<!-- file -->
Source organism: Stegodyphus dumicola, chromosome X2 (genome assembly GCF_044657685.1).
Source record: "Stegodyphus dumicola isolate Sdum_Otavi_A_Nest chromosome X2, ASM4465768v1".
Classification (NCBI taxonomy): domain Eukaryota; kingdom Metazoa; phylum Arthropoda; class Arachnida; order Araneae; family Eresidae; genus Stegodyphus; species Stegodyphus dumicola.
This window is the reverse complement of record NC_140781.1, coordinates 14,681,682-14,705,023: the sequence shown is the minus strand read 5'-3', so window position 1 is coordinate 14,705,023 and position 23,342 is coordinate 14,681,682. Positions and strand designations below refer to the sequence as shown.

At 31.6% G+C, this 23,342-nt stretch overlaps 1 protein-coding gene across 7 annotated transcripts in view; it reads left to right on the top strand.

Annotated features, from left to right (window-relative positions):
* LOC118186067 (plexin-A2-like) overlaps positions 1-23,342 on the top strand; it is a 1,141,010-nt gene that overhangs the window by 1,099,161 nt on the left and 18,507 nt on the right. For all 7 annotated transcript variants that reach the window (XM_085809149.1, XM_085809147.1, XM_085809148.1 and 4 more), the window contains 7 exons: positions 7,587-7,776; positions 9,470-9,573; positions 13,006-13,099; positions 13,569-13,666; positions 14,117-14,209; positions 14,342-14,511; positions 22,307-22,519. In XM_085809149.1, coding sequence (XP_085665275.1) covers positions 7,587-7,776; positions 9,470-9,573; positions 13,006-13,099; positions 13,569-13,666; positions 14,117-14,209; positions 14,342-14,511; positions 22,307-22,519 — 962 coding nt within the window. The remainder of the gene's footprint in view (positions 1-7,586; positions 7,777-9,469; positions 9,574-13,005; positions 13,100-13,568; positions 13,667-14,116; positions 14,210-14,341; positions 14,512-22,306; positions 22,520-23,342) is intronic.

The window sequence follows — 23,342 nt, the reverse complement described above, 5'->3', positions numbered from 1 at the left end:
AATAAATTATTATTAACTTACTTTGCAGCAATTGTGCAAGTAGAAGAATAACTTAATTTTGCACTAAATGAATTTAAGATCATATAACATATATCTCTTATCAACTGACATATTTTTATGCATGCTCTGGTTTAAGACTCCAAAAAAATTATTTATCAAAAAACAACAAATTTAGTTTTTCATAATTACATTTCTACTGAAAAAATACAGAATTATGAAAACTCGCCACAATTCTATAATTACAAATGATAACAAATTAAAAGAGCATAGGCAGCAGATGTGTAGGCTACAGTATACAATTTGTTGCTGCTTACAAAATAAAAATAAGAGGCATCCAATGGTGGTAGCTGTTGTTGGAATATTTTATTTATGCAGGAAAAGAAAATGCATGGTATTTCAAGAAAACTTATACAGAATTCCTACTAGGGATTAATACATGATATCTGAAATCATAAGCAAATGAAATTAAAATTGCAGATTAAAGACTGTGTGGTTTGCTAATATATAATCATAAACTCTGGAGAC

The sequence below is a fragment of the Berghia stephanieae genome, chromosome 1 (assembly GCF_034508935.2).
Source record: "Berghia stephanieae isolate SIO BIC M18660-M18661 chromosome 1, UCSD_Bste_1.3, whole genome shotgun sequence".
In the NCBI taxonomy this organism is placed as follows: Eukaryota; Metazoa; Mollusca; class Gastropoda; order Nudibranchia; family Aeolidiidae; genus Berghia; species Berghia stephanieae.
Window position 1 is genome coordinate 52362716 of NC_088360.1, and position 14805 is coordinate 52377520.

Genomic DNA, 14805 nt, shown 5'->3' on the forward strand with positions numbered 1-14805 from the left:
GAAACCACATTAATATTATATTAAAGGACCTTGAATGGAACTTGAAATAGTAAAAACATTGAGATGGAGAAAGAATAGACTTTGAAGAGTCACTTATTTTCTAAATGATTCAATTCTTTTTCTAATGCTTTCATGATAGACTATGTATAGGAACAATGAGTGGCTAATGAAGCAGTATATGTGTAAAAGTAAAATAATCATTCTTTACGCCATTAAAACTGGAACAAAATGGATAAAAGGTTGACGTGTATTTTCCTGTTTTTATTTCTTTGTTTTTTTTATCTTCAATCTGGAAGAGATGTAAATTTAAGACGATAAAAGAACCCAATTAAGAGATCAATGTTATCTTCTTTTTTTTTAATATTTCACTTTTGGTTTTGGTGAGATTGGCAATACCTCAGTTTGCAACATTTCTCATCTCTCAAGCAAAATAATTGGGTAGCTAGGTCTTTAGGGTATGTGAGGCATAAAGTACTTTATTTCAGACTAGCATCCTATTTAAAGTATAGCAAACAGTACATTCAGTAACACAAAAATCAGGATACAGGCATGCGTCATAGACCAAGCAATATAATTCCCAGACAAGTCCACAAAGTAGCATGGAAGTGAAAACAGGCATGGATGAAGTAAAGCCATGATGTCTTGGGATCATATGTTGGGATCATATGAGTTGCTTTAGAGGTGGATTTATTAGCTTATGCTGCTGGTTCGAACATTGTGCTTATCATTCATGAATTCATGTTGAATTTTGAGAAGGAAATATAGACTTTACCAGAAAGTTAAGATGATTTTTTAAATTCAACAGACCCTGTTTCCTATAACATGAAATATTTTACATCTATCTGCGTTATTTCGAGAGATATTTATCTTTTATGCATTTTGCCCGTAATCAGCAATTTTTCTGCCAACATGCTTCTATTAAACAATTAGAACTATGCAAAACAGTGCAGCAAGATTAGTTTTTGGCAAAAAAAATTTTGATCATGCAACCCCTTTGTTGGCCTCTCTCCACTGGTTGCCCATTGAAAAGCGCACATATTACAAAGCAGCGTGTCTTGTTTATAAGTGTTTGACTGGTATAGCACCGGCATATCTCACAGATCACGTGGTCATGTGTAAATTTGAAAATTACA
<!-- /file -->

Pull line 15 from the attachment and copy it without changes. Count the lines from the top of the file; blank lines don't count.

GAAACCACATTAATATTATATTAAAGGACCTTGAATGGAACTTGAAATAGTAAAAACATTGAGATGGAGAAAGAATAGACTTTGAAGAGTCACTTATTTTCTAAATGATTCAATTCTTTTTCTAATGCTTTCATGATAGACTATGTATAGGAACAATGAGTGGCTAATGAAGCAGTATATGTGTAAAAGTAAAATAATCATTCTTTACGCCATTAAAACTGGAACAAAATGGATAAAAGGTTGACGTGTATTTTCCTGTTTTTATTTCTTTGTTTTTTTTATCTTCAATCTGGAAGAGATGTAAATTTAAGACGATAAAAGAACCCAATTAAGAGATCAATGTTATCTTCTTTTTTTTTAATATTTCACTTTTGGTTTTGGTGAGATTGGCAATACCTCAGTTTGCAACATTTCTCATCTCTCAAGCAAAATAATTGGGTAGCTAGGTCTTTAGGGTATGTGAGGCATAAAGTACTTTATTTCAGACTAGCATCCTATTTAAAGTATAGCAAACAGTACATTCAGTAACACAAAAATCAGGATACAGGCATGCGTCATAGACCAAGCAATATAATTCCCAGACAAGTCCACAAAGTAGCATGGAAGTGAAAACAGGCATGGATGAAGTAAAGCCATGATGTCTTGGGATCATATGTTGGGATCATATGAGTTGCTTTAGAGGTGGATTTATTAGCTTATGCTGCTGGTTCGAACATTGTGCTTATCATTCATGAATTCATGTTGAATTTTGAGAAGGAAATATAGACTTTACCAGAAAGTTAAGATGATTTTTTAAATTCAACAGACCCTGTTTCCTATAACATGAAATATTTTACATCTATCTGCGTTATTTCGAGAGATATTTATCTTTTATGCATTTTGCCCGTAATCAGCAATTTTTCTGCCAACATGCTTCTATTAAACAATTAGAACTATGCAAAACAGTGCAGCAAGATTAGTTTTTGGCAAAAAAAATTTTGATCATGCAACCCCTTTGTTGGCCTCTCTCCACTGGTTGCCCATTGAAAAGCGCACATATTACAAAGCAGCGTGTCTTGTTTATAAGTGTTTGACTGGTATAGCACCGGCATATCTCACAGATCACGTGGTCATGTGTAAATTTGAAAATTACA